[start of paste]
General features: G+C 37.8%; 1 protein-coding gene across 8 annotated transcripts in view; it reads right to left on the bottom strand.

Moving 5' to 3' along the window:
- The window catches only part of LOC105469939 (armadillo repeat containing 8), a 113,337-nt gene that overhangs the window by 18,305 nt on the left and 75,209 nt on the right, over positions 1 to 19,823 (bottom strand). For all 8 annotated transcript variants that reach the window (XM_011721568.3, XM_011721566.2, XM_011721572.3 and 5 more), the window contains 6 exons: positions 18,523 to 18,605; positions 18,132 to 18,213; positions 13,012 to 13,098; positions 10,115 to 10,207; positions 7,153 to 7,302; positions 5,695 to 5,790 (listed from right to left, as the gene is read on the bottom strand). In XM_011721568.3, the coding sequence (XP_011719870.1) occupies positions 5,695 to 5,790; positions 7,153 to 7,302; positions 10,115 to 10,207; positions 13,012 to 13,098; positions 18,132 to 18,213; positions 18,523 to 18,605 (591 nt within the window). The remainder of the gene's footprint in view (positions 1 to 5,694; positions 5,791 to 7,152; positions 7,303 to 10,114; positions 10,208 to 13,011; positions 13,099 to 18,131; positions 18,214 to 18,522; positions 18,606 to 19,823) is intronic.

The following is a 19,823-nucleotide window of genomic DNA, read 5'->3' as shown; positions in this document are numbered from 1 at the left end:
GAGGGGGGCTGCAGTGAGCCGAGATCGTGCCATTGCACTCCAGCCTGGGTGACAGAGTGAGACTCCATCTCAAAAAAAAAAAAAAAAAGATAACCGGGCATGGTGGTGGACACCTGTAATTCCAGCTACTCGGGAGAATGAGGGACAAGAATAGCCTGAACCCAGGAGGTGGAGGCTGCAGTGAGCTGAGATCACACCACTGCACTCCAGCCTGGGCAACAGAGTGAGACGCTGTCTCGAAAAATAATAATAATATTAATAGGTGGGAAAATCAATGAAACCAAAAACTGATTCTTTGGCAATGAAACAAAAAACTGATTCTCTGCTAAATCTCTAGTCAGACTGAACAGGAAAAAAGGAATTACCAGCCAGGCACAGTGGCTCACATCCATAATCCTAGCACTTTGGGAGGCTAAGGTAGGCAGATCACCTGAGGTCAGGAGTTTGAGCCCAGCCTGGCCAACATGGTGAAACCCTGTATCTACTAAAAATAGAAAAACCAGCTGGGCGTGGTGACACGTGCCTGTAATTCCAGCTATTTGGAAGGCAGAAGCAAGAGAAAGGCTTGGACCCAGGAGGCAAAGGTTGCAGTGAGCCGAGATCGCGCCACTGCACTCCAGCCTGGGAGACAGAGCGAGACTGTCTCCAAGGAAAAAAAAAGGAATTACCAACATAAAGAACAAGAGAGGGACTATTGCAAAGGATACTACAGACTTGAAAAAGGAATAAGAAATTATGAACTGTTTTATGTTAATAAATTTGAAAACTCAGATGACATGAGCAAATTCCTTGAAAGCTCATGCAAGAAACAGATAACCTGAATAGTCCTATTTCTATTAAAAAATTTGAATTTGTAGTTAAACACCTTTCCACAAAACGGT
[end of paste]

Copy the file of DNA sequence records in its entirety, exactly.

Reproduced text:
General features: G+C 37.8%; 1 protein-coding gene across 8 annotated transcripts in view; it reads right to left on the bottom strand.

Moving 5' to 3' along the window:
- The window catches only part of LOC105469939 (armadillo repeat containing 8), a 113,337-nt gene that overhangs the window by 18,305 nt on the left and 75,209 nt on the right, over positions 1 to 19,823 (bottom strand). For all 8 annotated transcript variants that reach the window (XM_011721568.3, XM_011721566.2, XM_011721572.3 and 5 more), the window contains 6 exons: positions 18,523 to 18,605; positions 18,132 to 18,213; positions 13,012 to 13,098; positions 10,115 to 10,207; positions 7,153 to 7,302; positions 5,695 to 5,790 (listed from right to left, as the gene is read on the bottom strand). In XM_011721568.3, the coding sequence (XP_011719870.1) occupies positions 5,695 to 5,790; positions 7,153 to 7,302; positions 10,115 to 10,207; positions 13,012 to 13,098; positions 18,132 to 18,213; positions 18,523 to 18,605 (591 nt within the window). The remainder of the gene's footprint in view (positions 1 to 5,694; positions 5,791 to 7,152; positions 7,303 to 10,114; positions 10,208 to 13,011; positions 13,099 to 18,131; positions 18,214 to 18,522; positions 18,606 to 19,823) is intronic.

The following is a 19,823-nucleotide window of genomic DNA, read 5'->3' as shown; positions in this document are numbered from 1 at the left end:
GAGGGGGGCTGCAGTGAGCCGAGATCGTGCCATTGCACTCCAGCCTGGGTGACAGAGTGAGACTCCATCTCAAAAAAAAAAAAAAAAAGATAACCGGGCATGGTGGTGGACACCTGTAATTCCAGCTACTCGGGAGAATGAGGGACAAGAATAGCCTGAACCCAGGAGGTGGAGGCTGCAGTGAGCTGAGATCACACCACTGCACTCCAGCCTGGGCAACAGAGTGAGACGCTGTCTCGAAAAATAATAATAATATTAATAGGTGGGAAAATCAATGAAACCAAAAACTGATTCTTTGGCAATGAAACAAAAAACTGATTCTCTGCTAAATCTCTAGTCAGACTGAACAGGAAAAAAGGAATTACCAGCCAGGCACAGTGGCTCACATCCATAATCCTAGCACTTTGGGAGGCTAAGGTAGGCAGATCACCTGAGGTCAGGAGTTTGAGCCCAGCCTGGCCAACATGGTGAAACCCTGTATCTACTAAAAATAGAAAAACCAGCTGGGCGTGGTGACACGTGCCTGTAATTCCAGCTATTTGGAAGGCAGAAGCAAGAGAAAGGCTTGGACCCAGGAGGCAAAGGTTGCAGTGAGCCGAGATCGCGCCACTGCACTCCAGCCTGGGAGACAGAGCGAGACTGTCTCCAAGGAAAAAAAAAGGAATTACCAACATAAAGAACAAGAGAGGGACTATTGCAAAGGATACTACAGACTTGAAAAAGGAATAAGAAATTATGAACTGTTTTATGTTAATAAATTTGAAAACTCAGATGACATGAGCAAATTCCTTGAAAGCTCATGCAAGAAACAGATAACCTGAATAGTCCTATTTCTATTAAAAAATTTGAATTTGTAGTTAAACACCTTTCCACAAAACGGT